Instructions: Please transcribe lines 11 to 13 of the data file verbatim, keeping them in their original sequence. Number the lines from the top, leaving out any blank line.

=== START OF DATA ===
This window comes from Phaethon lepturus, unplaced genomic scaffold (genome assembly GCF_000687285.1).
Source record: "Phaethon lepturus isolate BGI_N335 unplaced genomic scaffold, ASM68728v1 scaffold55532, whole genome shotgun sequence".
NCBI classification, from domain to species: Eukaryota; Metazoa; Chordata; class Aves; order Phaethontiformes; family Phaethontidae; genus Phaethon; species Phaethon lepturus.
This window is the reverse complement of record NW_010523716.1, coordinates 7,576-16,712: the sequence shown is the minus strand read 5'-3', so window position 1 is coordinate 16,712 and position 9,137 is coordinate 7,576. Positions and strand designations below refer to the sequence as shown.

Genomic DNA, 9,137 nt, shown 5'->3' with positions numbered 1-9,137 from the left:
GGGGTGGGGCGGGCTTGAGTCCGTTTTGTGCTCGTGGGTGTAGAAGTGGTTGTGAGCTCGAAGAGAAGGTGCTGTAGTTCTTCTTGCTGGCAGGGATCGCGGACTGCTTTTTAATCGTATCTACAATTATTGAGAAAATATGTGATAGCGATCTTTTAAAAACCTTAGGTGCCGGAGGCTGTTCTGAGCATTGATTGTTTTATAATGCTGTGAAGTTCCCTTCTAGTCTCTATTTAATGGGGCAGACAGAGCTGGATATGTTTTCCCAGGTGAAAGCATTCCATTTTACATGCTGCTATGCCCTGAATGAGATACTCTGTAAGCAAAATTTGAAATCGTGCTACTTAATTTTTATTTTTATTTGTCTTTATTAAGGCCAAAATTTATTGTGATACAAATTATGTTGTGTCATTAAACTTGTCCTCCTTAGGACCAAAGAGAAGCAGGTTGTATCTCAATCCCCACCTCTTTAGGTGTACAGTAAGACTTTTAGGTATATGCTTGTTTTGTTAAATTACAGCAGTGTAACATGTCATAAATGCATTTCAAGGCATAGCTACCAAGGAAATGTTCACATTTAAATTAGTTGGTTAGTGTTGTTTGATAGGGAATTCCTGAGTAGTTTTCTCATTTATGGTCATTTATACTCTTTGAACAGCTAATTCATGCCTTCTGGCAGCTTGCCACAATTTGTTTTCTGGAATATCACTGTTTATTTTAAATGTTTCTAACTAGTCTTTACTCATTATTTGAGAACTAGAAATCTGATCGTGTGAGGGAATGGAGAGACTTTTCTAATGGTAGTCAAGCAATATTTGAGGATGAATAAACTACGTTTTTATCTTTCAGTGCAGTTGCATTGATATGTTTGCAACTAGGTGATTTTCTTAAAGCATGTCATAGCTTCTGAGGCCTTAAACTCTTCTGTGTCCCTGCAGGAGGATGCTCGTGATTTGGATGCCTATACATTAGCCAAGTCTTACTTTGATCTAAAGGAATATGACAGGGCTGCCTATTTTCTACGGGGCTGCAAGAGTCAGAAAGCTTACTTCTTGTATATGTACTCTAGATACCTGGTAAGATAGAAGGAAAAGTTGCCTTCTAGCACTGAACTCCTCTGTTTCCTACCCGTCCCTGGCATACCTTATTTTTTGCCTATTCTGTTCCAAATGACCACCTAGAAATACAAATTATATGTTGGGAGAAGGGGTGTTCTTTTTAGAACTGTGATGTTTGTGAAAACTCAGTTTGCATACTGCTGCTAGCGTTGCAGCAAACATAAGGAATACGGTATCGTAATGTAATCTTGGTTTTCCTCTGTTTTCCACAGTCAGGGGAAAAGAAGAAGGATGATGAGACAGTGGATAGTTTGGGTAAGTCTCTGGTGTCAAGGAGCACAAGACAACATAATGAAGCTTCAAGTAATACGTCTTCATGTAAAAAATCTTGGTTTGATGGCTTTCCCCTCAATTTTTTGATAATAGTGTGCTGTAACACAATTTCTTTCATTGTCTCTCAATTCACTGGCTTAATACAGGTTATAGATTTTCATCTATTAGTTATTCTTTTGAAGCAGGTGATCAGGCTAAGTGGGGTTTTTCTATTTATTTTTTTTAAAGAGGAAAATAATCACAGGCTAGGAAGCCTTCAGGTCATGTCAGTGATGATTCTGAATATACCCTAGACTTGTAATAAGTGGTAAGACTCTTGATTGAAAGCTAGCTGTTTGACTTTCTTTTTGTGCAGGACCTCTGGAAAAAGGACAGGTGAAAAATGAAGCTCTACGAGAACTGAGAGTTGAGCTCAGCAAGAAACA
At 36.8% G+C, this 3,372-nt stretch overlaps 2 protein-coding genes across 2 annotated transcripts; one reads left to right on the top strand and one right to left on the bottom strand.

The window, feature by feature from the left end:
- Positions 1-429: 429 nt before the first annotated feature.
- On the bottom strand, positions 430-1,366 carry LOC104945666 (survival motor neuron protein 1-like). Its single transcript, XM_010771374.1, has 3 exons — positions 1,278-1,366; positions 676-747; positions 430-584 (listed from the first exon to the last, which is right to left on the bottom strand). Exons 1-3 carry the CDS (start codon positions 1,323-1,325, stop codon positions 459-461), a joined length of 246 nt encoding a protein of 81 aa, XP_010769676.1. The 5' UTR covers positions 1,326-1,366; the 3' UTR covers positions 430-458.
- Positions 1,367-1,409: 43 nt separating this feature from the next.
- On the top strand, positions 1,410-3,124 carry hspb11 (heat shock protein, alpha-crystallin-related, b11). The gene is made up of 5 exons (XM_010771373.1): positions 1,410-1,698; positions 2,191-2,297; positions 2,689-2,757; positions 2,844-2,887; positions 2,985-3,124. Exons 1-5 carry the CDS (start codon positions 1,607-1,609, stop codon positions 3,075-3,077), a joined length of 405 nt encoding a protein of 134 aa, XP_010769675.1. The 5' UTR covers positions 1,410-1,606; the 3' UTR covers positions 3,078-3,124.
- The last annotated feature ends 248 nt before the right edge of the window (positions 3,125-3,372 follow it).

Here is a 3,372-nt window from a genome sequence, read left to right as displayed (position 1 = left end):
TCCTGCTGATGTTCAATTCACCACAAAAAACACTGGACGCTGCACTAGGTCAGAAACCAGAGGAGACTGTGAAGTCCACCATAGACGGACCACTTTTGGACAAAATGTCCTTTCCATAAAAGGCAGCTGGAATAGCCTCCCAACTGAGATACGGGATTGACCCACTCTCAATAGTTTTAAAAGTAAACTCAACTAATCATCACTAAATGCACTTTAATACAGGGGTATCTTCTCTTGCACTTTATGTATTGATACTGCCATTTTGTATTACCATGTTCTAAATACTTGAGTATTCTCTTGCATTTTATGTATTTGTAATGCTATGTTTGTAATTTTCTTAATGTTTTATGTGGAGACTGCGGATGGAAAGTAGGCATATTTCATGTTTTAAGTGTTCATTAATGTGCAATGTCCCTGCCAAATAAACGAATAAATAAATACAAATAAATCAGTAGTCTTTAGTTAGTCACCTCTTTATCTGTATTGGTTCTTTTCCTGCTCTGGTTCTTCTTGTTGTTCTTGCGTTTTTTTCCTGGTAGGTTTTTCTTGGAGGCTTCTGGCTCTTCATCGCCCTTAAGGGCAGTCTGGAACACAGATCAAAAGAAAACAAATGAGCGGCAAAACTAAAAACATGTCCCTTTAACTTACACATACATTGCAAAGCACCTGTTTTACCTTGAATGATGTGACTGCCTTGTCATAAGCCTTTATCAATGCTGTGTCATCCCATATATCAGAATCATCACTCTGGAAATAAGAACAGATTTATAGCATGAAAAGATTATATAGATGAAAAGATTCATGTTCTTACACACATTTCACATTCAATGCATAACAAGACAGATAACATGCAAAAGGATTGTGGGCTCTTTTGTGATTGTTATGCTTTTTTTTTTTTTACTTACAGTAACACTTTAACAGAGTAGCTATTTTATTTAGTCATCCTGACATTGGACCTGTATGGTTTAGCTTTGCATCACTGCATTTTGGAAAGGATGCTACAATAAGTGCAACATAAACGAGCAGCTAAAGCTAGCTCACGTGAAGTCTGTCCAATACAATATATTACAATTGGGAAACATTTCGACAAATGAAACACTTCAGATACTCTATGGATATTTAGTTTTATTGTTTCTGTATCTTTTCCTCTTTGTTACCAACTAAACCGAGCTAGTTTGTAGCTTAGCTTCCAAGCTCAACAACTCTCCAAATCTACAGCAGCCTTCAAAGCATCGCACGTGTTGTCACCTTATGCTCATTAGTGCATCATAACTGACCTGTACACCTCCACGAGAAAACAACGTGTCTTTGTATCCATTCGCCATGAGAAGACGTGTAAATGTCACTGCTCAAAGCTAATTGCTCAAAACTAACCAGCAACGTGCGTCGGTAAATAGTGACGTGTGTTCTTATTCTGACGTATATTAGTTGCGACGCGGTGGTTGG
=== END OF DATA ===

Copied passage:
- Positions 1,367-1,409: 43 nt separating this feature from the next.
- On the top strand, positions 1,410-3,124 carry hspb11 (heat shock protein, alpha-crystallin-related, b11). The gene is made up of 5 exons (XM_010771373.1): positions 1,410-1,698; positions 2,191-2,297; positions 2,689-2,757; positions 2,844-2,887; positions 2,985-3,124. Exons 1-5 carry the CDS (start codon positions 1,607-1,609, stop codon positions 3,075-3,077), a joined length of 405 nt encoding a protein of 134 aa, XP_010769675.1. The 5' UTR covers positions 1,410-1,606; the 3' UTR covers positions 3,078-3,124.
- The last annotated feature ends 248 nt before the right edge of the window (positions 3,125-3,372 follow it).